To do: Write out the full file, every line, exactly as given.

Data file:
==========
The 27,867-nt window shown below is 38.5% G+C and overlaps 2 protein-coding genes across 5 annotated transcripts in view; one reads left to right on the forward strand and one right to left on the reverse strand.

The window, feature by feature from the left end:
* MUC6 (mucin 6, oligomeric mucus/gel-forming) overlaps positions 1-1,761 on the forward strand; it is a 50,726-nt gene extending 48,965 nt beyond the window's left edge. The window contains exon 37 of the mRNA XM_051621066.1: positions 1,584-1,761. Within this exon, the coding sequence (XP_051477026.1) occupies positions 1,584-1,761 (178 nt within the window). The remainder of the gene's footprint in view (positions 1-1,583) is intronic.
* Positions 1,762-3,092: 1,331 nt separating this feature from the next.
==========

The 27,867-nt window shown below is 38.5% G+C and overlaps 2 protein-coding genes across 5 annotated transcripts in view; one reads left to right on the forward strand and one right to left on the reverse strand.

The window, feature by feature from the left end:
* MUC6 (mucin 6, oligomeric mucus/gel-forming) overlaps positions 1-1,761 on the forward strand; it is a 50,726-nt gene extending 48,965 nt beyond the window's left edge. The window contains exon 37 of the mRNA XM_051621066.1: positions 1,584-1,761. Within this exon, the coding sequence (XP_051477026.1) occupies positions 1,584-1,761 (178 nt within the window). The remainder of the gene's footprint in view (positions 1-1,583) is intronic.
* Positions 1,762-3,092: 1,331 nt separating this feature from the next.